Course: Measure Theory
Course type: compulsory
Lecturer: Bojan Magajna, Ph.D., Full Professor
Study programme and level | Study field | Academic year | Semester |
---|---|---|---|
Applied statistics, second level | Mathematical statistics | 1st | 1st |
For the timeline see Curriculum.
Prerequisites:
- Enrolment into the first year of the programme.
Content (Syllabus outline):
- Measures: σ-algebras, positive measures, outer measures, Caratheodory’s theorem, extension of measures from algebras to σ-algebras, Borel measures on R, Lebesgue measure on R.
- Measurable functions: approximation by step functions, modes of convergence of sequences of functions, Egoroff’s theorem.
- Integration: integration of nonnegative functions, Lebesgue monotone convergence theorem, Fatou’s lemma, integration of complex functions, Lebesgue dominated convergence theorem, comparison with Riemann’s integral.
- Product measures: construction of product measures, monotone classes, Tonelli’s and Fubini’s theorem, the Lebesgue integral on R^{n }.
- Complex measures: signed measures, the Hahn and the Jordan decomposition, complex measures, variation of a measure,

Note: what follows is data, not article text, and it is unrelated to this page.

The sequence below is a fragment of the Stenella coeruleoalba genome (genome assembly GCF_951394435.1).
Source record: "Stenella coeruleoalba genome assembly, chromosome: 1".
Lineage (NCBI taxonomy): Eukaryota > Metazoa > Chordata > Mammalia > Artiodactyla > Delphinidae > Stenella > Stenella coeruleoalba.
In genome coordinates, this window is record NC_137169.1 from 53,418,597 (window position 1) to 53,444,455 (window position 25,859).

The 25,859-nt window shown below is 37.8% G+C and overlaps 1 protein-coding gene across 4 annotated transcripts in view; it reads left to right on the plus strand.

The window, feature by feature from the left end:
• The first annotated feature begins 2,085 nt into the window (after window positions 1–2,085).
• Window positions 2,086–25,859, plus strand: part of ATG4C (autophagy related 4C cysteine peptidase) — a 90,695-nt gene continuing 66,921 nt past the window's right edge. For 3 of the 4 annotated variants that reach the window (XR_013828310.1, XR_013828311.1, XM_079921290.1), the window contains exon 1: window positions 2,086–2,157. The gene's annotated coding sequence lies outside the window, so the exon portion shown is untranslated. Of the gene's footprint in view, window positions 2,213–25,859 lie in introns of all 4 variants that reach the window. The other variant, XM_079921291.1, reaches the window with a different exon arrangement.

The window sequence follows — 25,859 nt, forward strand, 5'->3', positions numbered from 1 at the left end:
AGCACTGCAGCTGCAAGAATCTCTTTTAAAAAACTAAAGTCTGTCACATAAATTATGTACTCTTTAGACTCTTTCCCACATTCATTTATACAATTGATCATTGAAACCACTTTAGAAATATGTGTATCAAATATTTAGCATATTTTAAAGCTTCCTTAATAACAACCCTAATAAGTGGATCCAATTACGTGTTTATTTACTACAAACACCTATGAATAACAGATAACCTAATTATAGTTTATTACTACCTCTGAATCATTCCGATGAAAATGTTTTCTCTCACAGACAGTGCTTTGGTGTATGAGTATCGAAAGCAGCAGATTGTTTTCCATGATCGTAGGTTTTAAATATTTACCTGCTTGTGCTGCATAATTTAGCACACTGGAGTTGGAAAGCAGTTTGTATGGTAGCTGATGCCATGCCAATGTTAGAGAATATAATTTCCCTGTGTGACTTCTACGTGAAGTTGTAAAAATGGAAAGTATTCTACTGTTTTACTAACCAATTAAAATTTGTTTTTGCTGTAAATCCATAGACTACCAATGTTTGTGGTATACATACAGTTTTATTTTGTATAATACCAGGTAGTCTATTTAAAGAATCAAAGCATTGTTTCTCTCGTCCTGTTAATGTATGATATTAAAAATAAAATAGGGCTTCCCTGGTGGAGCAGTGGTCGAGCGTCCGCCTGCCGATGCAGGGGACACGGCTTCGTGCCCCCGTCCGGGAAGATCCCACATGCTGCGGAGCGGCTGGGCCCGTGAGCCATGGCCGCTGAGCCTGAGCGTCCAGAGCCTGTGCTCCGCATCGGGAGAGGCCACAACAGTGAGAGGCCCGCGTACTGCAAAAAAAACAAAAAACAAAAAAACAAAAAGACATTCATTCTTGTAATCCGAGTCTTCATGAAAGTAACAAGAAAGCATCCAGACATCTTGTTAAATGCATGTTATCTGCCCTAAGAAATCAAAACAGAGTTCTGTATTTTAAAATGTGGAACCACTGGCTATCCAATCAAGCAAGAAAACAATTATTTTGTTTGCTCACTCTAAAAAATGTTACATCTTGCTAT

- absolute continuity and mutual singularity, the Lebesgue-Radon-Nikodym theorem.
- L^{p}-spaces: inequalities of Jensen, Hölder and Minkovski, bounded linear functionals, dual spaces.
- Integration on locally compact spaces: positive linear functionals on C_{c}(X), Radon measures, Riesz representation theorem, Lusin’s theorem, density of C_{c}(X) in L^{p}-spaces.
- Differentiation of measures on R^{n} : differentiation of measures, absolutely continuous and functions of bounded variation
Objectives and competences:
Students acquire basic knowledge of measure theory needed to understand probability theory, statistics and functional analysis.
Intended learning outcomes:
- Knowledge and understanding: understanding basic concepts of measure and integration theory.
- Application: measure theory is a part of the basic curriculum since it is crucial for understanding the theoretical basis of probablity and statistics.
- Reflection: understanding of the theory on the basis of examples of application.
- Transferable skills: Ability to use abstract methods to solve problems. Ability to use a wide range of references and critical thinking.